Transferring an iOS App to Another Apple Account

Mon, Jan 14 2013

UPDATE, Jun 2013: Apple finally made it possible to easily transfer apps between accounts. Just go to the app in iTunes Connect and choose “Transfer App”.

The short version: It’s not possible.

The backstory: In July of 2012 I started my current job at KURIER.at after they aquired the services of a company I used to work for. Among them film.at, one of Austria’s biggest movie platforms, for which I built the iOS app.

Obviously we wanted to transfer all the existing apps to the Apple account of KURIER.at. Reports stated that Apple does not allow this, but I had hope since those where over a year old and our current scenario seemed like a very common one. So I contacted Apple.

The process took a few weeks and was very time consuming. First I had to find the right department to contact and then I needed to prove my identity by becoming team agent of the KURIER.at Apple account. Once I had done so, they finally sent me a form with some questions regarding the acquisition. I was even contacted by phone a few times after answering those but their final answer was: No, our system does not support that.

That answer was obviously very frustrating considering the time and energy I spent and it seemed like something they could have told me after my first request. Anyways, Apple’s only proposed solution to our problem was to delete the app from the other company’s account and republish it with ours.

Using this approach would lead to the circumstance that all users would have to re-download the app in order to get updates – something that’s in our own interest in order to retain the existing userbase. This method is obviously not very satisfying and I even have the data to back it up.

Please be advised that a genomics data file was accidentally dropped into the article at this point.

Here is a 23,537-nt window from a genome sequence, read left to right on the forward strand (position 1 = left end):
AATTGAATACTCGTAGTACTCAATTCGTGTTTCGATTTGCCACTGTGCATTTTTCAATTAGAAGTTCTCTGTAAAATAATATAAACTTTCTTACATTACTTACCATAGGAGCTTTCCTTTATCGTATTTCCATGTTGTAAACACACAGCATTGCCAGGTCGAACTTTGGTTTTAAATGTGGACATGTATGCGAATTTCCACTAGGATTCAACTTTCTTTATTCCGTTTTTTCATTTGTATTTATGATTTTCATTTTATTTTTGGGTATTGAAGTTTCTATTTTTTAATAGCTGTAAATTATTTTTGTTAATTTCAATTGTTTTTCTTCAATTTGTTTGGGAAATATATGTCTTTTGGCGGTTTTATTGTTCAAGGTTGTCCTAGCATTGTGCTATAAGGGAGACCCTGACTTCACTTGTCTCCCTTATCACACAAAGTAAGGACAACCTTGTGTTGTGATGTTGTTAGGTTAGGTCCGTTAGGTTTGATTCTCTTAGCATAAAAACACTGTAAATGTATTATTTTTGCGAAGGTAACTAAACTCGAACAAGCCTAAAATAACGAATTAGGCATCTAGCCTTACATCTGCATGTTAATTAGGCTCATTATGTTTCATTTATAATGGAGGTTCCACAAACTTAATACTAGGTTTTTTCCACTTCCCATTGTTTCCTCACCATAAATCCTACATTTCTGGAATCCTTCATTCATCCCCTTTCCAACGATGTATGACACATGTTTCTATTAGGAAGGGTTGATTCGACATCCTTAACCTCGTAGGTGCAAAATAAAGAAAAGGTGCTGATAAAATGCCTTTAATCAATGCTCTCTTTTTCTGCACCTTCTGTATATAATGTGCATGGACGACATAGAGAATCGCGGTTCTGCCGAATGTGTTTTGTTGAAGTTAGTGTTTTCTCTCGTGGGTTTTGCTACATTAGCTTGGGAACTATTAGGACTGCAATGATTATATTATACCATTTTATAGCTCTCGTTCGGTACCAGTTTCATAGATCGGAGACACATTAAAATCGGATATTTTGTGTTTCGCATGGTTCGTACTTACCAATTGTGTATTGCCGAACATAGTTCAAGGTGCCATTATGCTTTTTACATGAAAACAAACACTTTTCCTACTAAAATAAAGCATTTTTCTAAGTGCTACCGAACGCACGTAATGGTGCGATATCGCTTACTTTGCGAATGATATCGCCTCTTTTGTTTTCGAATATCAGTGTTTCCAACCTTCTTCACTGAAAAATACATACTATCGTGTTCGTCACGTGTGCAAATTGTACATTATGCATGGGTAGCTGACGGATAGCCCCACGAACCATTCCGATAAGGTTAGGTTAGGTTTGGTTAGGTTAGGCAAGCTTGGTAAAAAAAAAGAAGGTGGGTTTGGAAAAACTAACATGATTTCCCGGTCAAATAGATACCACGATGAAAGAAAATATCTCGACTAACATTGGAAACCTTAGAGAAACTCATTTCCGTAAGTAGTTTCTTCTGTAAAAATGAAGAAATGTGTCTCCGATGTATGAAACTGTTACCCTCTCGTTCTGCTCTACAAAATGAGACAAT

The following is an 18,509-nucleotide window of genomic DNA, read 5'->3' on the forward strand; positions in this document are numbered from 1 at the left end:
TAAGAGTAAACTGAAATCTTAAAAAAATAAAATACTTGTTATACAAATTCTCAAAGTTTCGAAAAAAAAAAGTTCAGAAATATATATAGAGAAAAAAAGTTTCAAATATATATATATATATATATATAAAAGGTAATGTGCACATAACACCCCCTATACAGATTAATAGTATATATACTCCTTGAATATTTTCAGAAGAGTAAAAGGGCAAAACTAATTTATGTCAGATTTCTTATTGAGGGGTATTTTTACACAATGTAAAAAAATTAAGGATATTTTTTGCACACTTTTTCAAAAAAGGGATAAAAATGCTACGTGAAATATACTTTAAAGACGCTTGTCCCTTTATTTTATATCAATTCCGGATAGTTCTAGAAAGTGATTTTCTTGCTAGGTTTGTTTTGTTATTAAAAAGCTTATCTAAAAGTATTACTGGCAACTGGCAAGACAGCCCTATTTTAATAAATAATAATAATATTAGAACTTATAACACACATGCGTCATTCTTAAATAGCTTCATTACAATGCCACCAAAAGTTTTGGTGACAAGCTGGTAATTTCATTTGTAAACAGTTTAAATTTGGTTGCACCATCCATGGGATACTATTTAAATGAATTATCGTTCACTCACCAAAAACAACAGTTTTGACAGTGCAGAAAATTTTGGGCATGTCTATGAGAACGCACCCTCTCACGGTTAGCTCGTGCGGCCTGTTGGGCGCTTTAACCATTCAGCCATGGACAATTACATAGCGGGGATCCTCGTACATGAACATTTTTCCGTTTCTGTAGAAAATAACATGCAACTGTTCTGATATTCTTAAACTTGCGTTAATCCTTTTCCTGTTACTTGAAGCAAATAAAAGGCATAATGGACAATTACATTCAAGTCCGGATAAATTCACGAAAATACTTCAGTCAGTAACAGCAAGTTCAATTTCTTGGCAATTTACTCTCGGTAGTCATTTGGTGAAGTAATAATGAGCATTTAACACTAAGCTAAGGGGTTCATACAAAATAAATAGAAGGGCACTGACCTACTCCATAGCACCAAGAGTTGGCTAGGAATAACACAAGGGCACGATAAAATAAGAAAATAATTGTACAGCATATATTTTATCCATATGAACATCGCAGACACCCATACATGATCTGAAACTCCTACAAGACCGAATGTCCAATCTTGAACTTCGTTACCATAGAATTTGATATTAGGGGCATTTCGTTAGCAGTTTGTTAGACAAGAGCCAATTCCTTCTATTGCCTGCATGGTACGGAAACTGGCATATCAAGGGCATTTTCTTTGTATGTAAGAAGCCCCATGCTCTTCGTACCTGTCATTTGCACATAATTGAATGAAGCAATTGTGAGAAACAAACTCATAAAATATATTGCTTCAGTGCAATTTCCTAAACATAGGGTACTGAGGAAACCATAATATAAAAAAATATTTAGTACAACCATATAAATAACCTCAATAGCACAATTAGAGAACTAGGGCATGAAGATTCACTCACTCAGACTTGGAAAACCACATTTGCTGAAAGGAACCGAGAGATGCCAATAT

I wrote my first app Lei'wand, which was basically a small version of film.at, together with a friend as an university project in 2008. We used the university’s Apple account to publish it to the App Store where it immediately went to No. 1 spot of the Austrian free app charts without any marketing. This success lead to me getting hired to do the film.at app later on.

In the first half of 2011 the university chose to not renew their Apple developer account and the app disappeared from the App Store. We wanted to keep the app around and got the university’s permission to republish it with our account as long as we kept their copyright notice. We did so and put banners in the old version to indicate that a new one is available in the App Store and that users need to re-download it.

But not many users did that. I am not allowed to reveal actual numbers but after over a month of the new version being available in store only 22 % of the app’s visits came from it. A year later, nearly half of the visits still amounted to the old version that was not freely available anymore. That means that a lot of people did not bother to re-download the app despite them seeing a banner that asked them to do so every time they used the app.

That shows clearly that Apple’s proposed solution of deleting and republishing an app is not a smart way. Often services don’t get aquired for their technology but for their userbase and if it can’t be retained easily it diminishes the worth of the service.

Luckily we came to an agreement with the previous owner and are keeping the apps on their account. However, I do think that this is something that Apple clearly should address.

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